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Neighbor States Endorse Afghan Plan For Reconciliation


Turkey's President Abdullah Gul (center) with his Afghan and Pakistani counterparts, Hamid Karzai (left) and Asif Ali Zardari in Istanbul.

Turkey's President Abdullah Gul (center) with his Afghan and Pakistani counterparts, Hamid Karzai (left) and Asif Ali Zardari in Istanbul.

(RFE/RL) --- Leaders and senior officials from Afghanistan's neighbor countries today expressed support for President Hamid Karzai's plan to offer moderate Taliban elements reconciliation and reintegration into mainstream Afghan society.

The meeting in the Turkish city of Istanbul took place in the diplomatic run-up to a big conference on January 28 in London on the country's future.

The presidents of Afghanistan and Pakistan, Hamid Karzai and Asif Ali Zardari, were present, together with officials from Iran, Tajikistan, Turkmenistan, and China, all of which share common borders with Afghanistan.

Hosted by Turkish President Abdullah Gul, the meeting included observers representing the United States, Britain, and Russia, as well as the European Union and NATO.

Participants issued a joint statement afterwards, saying they support a process of reconciliation within Afghan society, and reintegration of insurgent elements. It said the reconciliation process must be driven and led by the Afghans themselves.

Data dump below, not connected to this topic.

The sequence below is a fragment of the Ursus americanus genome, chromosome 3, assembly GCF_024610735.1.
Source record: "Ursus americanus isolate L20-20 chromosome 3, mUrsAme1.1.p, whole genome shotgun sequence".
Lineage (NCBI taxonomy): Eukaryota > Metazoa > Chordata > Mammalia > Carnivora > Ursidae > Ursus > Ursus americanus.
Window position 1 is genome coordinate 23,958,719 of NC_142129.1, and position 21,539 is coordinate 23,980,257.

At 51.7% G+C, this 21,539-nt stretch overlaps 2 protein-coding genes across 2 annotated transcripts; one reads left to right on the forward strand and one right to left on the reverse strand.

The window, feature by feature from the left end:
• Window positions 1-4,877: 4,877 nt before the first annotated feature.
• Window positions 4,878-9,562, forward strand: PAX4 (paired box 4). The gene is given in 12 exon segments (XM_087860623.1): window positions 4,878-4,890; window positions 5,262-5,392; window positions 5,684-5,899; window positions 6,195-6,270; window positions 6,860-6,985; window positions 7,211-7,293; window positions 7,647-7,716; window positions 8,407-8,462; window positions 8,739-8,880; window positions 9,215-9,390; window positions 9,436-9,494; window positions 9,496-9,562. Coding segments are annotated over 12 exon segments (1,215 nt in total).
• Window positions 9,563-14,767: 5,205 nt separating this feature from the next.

The statement appears to be a clear endorsement of Karzai's plan to draw low- and mid-ranking Taliban moderates into reconciliation with his government, provided they have not been involved in terrorism.

Karzai said today that there are many thousands of such individuals, whom he called "sons of the Afghan soil."

That same plan was discussed at the January 25 summit of Karzai, Zardari, and Gul in Istanbul. At that meeting, Karzai's plan to draw moderate Taliban elements into reconciliation with his government was discussed.

Karzai said after the summit that the plan has international and regional support, including "the backing of our partners, particularly the United States and Europe. It also has greater recognition within our neighborhood."

In Washington, White House spokesman Robert Gibbs noted that reconciliation schemes had worked with various factions in Iraq. Gibbs said the United States is open to a similar path in Afghanistan to that in Iraq -- provided that the factions involved accept the Afghan Constitution, renounce violence, and publicly break with groups that advocate violence.

Speaking at the same news conference as Karzai, Zardari spoke in favor of reconciliation as opposed to open-ended military action.

"No democratic government or no democratic party can talk about only war. We have to talk about peace," Zardari said.

"And if there are any people who are reconcilable, or people who want to give up their way of life, democracy always welcomes them back."

An Afghan spokesman said Karzai welcomed the readiness of the United Nations to consider a proposal from his government to remove some Taliban names from its blacklist, making them available for negotiations.

with agency reports
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